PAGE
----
Red Cross Running Critically Low On Type-O Negative Blood

By: KAKE News Email
By: KAKE News Email

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Sunday, June 13, 2010

The American Red Cross' units of O negative blood have dropped to critically low levels across the country.

The local donor center is open Sunday 10 a.m. to 2 p.m. The center also opened from 9 a.m. to 1 p.m. Saturday.

The supply of type O negative blood at the American Red Cross has dropped to critically low levels. Type O negative blood is always in high demand because it can be transfused to patients with any blood type, especially in emergency situation, according to a Red Cross spokesperson.

Type O negative donors are needed to help prevent the fragile type O negative blood supply from reaching a crisis level.

“While all blood types are needed during the critical summer months, we urge those eligible donors with O negative blood type to make and keep appointments to give blood this summer,” says Terri Dunaway, Interim CEO, of the American Red Cross – Central Plains Region. “You can make the difference in June or schedule an appointment at our upcoming Red, White & You Drive at the Zoo.”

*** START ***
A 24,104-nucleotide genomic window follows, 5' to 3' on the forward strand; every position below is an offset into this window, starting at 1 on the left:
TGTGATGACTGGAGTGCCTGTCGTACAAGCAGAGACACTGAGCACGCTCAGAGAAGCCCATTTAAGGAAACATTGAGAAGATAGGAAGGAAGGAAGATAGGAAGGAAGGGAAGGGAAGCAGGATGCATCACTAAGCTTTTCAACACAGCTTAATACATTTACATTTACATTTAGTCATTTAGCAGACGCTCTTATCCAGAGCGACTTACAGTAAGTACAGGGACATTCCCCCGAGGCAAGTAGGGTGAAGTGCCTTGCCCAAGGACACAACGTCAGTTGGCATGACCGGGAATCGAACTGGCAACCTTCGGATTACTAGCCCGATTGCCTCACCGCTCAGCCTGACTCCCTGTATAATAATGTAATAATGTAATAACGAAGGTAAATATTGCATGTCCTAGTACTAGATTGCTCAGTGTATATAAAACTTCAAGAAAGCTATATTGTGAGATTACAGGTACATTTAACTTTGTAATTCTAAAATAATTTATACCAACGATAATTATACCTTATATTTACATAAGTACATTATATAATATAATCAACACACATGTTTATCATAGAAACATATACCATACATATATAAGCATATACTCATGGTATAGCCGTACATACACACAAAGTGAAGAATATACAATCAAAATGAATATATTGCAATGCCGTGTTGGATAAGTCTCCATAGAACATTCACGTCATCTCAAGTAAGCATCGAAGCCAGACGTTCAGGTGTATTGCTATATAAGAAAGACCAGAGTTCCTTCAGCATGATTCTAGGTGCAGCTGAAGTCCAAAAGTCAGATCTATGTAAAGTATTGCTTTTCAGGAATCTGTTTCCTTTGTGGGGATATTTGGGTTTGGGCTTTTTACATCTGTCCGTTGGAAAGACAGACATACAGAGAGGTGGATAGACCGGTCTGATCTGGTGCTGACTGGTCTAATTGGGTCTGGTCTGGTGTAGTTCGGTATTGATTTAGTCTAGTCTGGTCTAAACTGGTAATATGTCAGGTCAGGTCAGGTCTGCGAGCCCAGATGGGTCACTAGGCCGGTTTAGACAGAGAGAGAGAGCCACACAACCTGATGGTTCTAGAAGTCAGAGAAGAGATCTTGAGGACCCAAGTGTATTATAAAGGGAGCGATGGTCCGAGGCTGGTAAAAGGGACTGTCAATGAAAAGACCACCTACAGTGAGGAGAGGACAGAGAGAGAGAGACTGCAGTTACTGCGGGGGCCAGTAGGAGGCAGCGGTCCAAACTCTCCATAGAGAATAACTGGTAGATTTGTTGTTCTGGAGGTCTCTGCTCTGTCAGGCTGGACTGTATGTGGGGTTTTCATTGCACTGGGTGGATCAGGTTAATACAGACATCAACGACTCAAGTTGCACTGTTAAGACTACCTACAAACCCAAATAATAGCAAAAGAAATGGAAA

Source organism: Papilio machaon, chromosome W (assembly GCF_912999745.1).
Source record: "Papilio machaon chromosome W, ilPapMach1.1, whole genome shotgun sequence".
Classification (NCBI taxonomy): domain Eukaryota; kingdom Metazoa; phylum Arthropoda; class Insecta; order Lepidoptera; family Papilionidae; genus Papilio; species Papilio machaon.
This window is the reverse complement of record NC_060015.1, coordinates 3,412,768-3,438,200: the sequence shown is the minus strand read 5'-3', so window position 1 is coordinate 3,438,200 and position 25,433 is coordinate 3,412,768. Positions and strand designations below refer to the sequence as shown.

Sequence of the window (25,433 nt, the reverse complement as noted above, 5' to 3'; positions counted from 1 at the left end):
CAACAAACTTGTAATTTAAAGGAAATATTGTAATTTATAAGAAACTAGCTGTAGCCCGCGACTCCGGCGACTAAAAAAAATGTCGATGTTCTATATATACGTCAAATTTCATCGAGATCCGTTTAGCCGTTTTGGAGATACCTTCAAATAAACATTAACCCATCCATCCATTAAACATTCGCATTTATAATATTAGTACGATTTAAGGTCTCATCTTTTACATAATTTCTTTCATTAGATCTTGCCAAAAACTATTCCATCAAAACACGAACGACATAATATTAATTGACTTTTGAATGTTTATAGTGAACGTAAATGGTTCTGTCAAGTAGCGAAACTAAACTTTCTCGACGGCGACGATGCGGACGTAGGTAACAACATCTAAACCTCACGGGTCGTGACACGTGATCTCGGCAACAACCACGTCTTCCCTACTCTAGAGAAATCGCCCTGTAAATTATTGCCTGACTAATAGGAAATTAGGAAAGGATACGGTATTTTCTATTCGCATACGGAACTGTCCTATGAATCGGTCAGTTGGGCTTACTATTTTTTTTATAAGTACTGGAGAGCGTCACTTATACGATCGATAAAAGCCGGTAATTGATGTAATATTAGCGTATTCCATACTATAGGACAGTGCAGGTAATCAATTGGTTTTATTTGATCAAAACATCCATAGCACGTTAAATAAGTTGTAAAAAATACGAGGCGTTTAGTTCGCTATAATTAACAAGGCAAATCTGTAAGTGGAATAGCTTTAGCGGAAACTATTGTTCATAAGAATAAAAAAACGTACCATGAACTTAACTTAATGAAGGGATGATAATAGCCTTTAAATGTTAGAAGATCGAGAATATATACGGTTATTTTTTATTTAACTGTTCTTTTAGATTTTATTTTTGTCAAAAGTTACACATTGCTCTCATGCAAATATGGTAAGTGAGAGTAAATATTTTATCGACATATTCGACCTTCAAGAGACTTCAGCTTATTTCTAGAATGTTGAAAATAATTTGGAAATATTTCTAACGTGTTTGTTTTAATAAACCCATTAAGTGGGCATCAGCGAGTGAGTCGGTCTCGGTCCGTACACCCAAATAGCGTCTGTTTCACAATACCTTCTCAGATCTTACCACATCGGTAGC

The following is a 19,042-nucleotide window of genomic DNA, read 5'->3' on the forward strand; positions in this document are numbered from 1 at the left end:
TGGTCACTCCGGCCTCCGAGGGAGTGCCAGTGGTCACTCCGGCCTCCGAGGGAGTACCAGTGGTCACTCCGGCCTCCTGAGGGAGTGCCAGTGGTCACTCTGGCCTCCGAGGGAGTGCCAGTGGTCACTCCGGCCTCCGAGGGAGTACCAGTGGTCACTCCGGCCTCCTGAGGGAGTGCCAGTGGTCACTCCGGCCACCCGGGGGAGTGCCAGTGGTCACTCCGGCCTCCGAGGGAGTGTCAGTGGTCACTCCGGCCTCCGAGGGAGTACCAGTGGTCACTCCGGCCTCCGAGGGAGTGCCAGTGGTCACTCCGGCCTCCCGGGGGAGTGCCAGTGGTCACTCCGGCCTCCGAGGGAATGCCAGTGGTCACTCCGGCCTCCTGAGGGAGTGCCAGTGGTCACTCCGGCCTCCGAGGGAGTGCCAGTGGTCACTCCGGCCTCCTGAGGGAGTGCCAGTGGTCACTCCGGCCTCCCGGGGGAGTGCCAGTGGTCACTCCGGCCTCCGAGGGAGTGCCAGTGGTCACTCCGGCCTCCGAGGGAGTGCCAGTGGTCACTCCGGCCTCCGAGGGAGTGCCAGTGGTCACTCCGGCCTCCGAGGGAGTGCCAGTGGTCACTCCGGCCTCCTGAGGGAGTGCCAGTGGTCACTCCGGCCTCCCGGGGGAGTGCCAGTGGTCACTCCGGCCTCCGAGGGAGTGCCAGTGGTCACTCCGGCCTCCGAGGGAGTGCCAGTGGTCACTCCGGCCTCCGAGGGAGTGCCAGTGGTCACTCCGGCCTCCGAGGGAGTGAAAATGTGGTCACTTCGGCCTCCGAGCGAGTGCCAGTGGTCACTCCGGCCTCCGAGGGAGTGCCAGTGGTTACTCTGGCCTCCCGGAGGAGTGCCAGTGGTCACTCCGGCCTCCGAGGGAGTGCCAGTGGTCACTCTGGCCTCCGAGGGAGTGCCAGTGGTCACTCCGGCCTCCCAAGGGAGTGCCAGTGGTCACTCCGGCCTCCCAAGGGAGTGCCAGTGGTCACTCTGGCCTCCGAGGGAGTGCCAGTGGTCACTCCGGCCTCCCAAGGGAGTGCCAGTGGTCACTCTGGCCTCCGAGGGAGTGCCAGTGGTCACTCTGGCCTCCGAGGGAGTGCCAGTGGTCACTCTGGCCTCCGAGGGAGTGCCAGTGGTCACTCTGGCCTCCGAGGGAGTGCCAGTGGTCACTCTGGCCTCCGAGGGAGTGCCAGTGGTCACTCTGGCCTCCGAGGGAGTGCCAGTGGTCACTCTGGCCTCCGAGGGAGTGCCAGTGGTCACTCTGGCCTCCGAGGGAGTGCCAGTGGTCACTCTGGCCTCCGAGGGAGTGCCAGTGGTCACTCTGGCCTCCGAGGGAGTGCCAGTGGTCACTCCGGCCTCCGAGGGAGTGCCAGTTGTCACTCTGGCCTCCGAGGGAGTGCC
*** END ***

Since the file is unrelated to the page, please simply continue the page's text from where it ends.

Every two seconds, someone in the United States needs blood. The Central Plains Blood Services Region provides lifesaving blood to more than 100 hospitals throughout Kansas and Northern Oklahoma, and must have approximately 450 people give blood and platelets each weekday to meet hospital demand.

Accident victims as well as patients with cancer, sickle cell disease, blood disorders and other illnesses receive lifesaving transfusions every day. There is no substitute for blood and volunteer donors are the only source.

To donate blood call 1-800-RED CROSS (1-800-733-2767) or visit redcrossblood.org to make an appointment today. Walk-ins are also welcome. All blood types are needed to ensure the Red Cross maintains an adequate blood supply, but O negative donors are especially needed right now. A blood donor card or driver’s license or two other forms of identification are required at check-in.

Donors must be in general good health, weigh at least 110 pounds and be at least 17 years old (16 in Kansas with completed Parental Consent Form). New height and weight restrictions apply to donors younger than 19.


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